Registration of title deeds
The cost of registering the title deeds can vary from place to place. You should expect to pay around £100.
Property tax (Emlak Vergisi)
This tax is payable by the buyer upon the transfer of ownership of the property at the Cadastral Office. The cost is 0.1% of the value entered in the Property Registry.
Your passport and all contracts will require translation by a certified translation service. Normally this should cost around about £150 – £180. It is worth remembering that, in the event of any dispute, it is the Turkish contracts that will apply regardless of what the English ones say. Make sure to use a reputable translation service and that all paperwork is correctly translated.
You will need the services of a notary and can expect to pay £140.
This is another charge that can vary from one municipality to another. Expect to pay around £300.
DASK (Compulsory Earthquake Insurance)
Turkey is on an active earthquake zone and consequently all Turkish properties are required to hold insurance against earthquake damage. Expect to pay around £50 per annum.
You might escape the UK climate, but you can’t escape VAT. New residential properties of over 150m² are subject to VAT at 18%.
This is the Turkish equivalent of the UK Land Registry. Expect to pay around £140 for the property to be registered and map referenced.
Last, but not least; the government will charge you around £100 in a tax to cover the administration costs of military checks.
How to buy a property in Turkey
Unless you have a good working knowledge of Turkish, Turkish culture and Turkish society, the idea of just turning up in Turkey and looking for a property is a bit of a no go. The best place to start your search is on-line. There are hundreds (probably more) of websites that specialise in overseas properties. These sites will give you a feel of what is available and what sort of prices you can expect to pay. If you want to take it further you will need an estate agent. Try using an estate agent that specialises in selling Turkish properties to non-Turkish buyers. Always use an estate agent that you know you can trust. All UK estate agents are bound by the Estate Agents Act, however on top of this there are a number of voluntary trade organisations to which estate agents may belong. If an estate agent is a member of a trade organisation they are obliged to follow the standards of that organisation. An estate agent that is a member of The National Association of Estate Agents (NAEA), the Royal Institution of Chartered Surveyors (RICS) and the Guild of Professional Estate Agents can normally be considered as a reputable business.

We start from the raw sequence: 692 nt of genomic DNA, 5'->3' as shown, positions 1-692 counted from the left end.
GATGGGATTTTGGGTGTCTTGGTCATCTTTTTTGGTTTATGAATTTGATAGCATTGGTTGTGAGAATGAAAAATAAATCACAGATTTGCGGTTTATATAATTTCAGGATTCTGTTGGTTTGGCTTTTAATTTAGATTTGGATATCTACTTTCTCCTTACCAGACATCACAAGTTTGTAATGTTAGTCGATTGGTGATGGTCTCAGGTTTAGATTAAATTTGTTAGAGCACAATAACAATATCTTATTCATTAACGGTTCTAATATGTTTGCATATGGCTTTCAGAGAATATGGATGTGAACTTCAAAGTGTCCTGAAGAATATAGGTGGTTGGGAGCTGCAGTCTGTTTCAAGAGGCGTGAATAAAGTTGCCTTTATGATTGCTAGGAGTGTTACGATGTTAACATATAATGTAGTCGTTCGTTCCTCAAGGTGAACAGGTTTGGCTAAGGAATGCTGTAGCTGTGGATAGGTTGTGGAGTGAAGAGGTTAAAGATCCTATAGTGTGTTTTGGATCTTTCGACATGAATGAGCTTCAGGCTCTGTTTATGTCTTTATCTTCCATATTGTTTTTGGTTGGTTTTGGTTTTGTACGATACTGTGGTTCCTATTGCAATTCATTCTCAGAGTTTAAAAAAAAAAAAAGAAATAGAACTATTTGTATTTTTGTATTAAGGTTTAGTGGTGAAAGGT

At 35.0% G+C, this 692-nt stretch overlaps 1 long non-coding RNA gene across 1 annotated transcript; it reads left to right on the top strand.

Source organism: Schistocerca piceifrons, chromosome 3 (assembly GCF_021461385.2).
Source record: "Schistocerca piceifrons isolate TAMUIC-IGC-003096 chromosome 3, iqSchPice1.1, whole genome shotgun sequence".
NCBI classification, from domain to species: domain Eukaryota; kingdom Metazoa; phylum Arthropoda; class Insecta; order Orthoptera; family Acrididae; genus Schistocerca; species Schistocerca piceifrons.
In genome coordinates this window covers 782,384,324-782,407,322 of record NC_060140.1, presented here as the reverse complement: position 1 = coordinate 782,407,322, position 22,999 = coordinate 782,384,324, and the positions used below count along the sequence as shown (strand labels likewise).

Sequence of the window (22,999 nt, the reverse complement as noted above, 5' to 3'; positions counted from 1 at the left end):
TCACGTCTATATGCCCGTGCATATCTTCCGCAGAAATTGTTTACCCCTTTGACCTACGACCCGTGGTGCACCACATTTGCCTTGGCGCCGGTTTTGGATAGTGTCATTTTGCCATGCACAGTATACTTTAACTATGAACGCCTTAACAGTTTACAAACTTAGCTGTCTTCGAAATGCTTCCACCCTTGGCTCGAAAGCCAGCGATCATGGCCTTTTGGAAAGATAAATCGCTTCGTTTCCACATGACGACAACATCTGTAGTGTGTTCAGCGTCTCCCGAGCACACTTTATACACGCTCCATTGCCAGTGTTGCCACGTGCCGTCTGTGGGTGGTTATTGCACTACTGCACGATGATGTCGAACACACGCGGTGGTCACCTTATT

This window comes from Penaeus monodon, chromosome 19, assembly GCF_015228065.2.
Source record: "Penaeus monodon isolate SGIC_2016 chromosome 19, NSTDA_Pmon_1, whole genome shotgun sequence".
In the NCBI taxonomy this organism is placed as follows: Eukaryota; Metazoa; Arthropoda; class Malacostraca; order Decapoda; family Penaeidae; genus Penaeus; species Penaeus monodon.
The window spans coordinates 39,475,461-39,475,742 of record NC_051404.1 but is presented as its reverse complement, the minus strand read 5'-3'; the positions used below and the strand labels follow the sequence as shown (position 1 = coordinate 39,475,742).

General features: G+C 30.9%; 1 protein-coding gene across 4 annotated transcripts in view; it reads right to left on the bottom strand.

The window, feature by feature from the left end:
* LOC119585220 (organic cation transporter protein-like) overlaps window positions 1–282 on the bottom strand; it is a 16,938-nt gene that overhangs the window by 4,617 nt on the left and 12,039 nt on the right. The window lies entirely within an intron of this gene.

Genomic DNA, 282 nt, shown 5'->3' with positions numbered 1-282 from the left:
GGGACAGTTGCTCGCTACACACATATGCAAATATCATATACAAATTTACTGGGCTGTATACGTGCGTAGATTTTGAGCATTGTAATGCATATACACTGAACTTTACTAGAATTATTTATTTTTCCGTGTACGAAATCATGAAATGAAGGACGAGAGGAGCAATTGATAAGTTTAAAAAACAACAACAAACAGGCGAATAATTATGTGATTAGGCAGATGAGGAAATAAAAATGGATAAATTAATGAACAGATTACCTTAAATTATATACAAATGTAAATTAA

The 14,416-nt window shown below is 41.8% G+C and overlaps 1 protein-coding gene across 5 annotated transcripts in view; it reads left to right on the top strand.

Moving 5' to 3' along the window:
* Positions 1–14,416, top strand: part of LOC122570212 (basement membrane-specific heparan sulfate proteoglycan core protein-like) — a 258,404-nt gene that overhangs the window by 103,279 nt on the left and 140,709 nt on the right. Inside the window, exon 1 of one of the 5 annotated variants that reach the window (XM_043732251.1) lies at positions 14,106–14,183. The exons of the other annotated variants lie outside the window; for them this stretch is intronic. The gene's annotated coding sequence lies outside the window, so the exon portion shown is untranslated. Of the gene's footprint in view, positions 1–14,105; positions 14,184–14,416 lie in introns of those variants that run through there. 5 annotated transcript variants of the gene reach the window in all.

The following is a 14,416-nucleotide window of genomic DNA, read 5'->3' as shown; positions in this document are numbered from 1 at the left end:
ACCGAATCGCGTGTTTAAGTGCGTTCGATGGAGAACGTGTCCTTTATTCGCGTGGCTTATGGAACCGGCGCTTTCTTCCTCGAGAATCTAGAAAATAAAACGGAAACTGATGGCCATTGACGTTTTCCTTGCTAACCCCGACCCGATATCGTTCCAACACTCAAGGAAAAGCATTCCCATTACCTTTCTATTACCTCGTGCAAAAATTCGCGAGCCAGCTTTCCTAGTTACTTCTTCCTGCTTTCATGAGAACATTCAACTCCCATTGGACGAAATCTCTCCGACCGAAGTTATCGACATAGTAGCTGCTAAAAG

What part of Turkey?
Turkey is a huge and diverse country. As a generalisation most UK buyers of Turkish properties choose locations along the Mediterranean coast. Areas such as Altinkum, Fethiye, Dalyan, Icmeler, Bodrum, Kalkan, Hisaronu, Calis, Marmaris, Ovacik, Antalya, Akbuk, Kas, Didim, and Alanya have all proven very popular with those looking for their own slice of Turkish heaven. With budget airlines providing regular connections and property prices comparing favourably to the UK, maybe now’s the time for you to get yours.